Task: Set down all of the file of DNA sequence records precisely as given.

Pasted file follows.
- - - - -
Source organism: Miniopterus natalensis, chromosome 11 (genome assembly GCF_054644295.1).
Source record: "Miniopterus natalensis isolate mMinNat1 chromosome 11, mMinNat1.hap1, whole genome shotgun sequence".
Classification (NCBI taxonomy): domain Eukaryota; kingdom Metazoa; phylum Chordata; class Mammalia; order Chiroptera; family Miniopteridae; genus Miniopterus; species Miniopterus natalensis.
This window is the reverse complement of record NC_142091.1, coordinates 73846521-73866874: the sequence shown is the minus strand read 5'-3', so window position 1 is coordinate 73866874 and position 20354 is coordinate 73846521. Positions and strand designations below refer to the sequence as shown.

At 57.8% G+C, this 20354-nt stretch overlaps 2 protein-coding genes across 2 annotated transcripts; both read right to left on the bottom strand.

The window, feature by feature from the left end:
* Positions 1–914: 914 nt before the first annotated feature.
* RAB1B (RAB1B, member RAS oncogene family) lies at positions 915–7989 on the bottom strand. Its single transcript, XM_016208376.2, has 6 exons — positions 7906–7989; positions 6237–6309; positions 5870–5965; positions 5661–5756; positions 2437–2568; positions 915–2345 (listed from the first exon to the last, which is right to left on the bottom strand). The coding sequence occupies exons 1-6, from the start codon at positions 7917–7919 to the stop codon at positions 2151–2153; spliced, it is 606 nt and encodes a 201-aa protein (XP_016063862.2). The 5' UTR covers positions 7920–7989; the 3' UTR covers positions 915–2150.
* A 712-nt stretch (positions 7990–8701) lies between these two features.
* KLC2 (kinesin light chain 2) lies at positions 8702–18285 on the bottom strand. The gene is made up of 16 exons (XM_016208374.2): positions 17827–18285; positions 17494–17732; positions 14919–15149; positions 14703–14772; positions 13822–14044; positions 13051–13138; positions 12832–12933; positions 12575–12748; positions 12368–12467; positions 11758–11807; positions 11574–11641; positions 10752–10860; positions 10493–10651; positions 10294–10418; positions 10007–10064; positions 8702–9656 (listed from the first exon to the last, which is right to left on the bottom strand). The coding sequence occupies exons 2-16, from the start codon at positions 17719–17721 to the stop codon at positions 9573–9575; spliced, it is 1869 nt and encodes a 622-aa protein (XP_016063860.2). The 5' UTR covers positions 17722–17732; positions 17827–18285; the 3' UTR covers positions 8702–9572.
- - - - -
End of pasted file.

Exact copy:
Source organism: Miniopterus natalensis, chromosome 11 (genome assembly GCF_054644295.1).
Source record: "Miniopterus natalensis isolate mMinNat1 chromosome 11, mMinNat1.hap1, whole genome shotgun sequence".
Classification (NCBI taxonomy): domain Eukaryota; kingdom Metazoa; phylum Chordata; class Mammalia; order Chiroptera; family Miniopteridae; genus Miniopterus; species Miniopterus natalensis.
This window is the reverse complement of record NC_142091.1, coordinates 73846521-73866874: the sequence shown is the minus strand read 5'-3', so window position 1 is coordinate 73866874 and position 20354 is coordinate 73846521. Positions and strand designations below refer to the sequence as shown.

At 57.8% G+C, this 20354-nt stretch overlaps 2 protein-coding genes across 2 annotated transcripts; both read right to left on the bottom strand.

The window, feature by feature from the left end:
* Positions 1–914: 914 nt before the first annotated feature.
* RAB1B (RAB1B, member RAS oncogene family) lies at positions 915–7989 on the bottom strand. Its single transcript, XM_016208376.2, has 6 exons — positions 7906–7989; positions 6237–6309; positions 5870–5965; positions 5661–5756; positions 2437–2568; positions 915–2345 (listed from the first exon to the last, which is right to left on the bottom strand). The coding sequence occupies exons 1-6, from the start codon at positions 7917–7919 to the stop codon at positions 2151–2153; spliced, it is 606 nt and encodes a 201-aa protein (XP_016063862.2). The 5' UTR covers positions 7920–7989; the 3' UTR covers positions 915–2150.
* A 712-nt stretch (positions 7990–8701) lies between these two features.
* KLC2 (kinesin light chain 2) lies at positions 8702–18285 on the bottom strand. The gene is made up of 16 exons (XM_016208374.2): positions 17827–18285; positions 17494–17732; positions 14919–15149; positions 14703–14772; positions 13822–14044; positions 13051–13138; positions 12832–12933; positions 12575–12748; positions 12368–12467; positions 11758–11807; positions 11574–11641; positions 10752–10860; positions 10493–10651; positions 10294–10418; positions 10007–10064; positions 8702–9656 (listed from the first exon to the last, which is right to left on the bottom strand). The coding sequence occupies exons 2-16, from the start codon at positions 17719–17721 to the stop codon at positions 9573–9575; spliced, it is 1869 nt and encodes a 622-aa protein (XP_016063860.2). The 5' UTR covers positions 17722–17732; positions 17827–18285; the 3' UTR covers positions 8702–9572.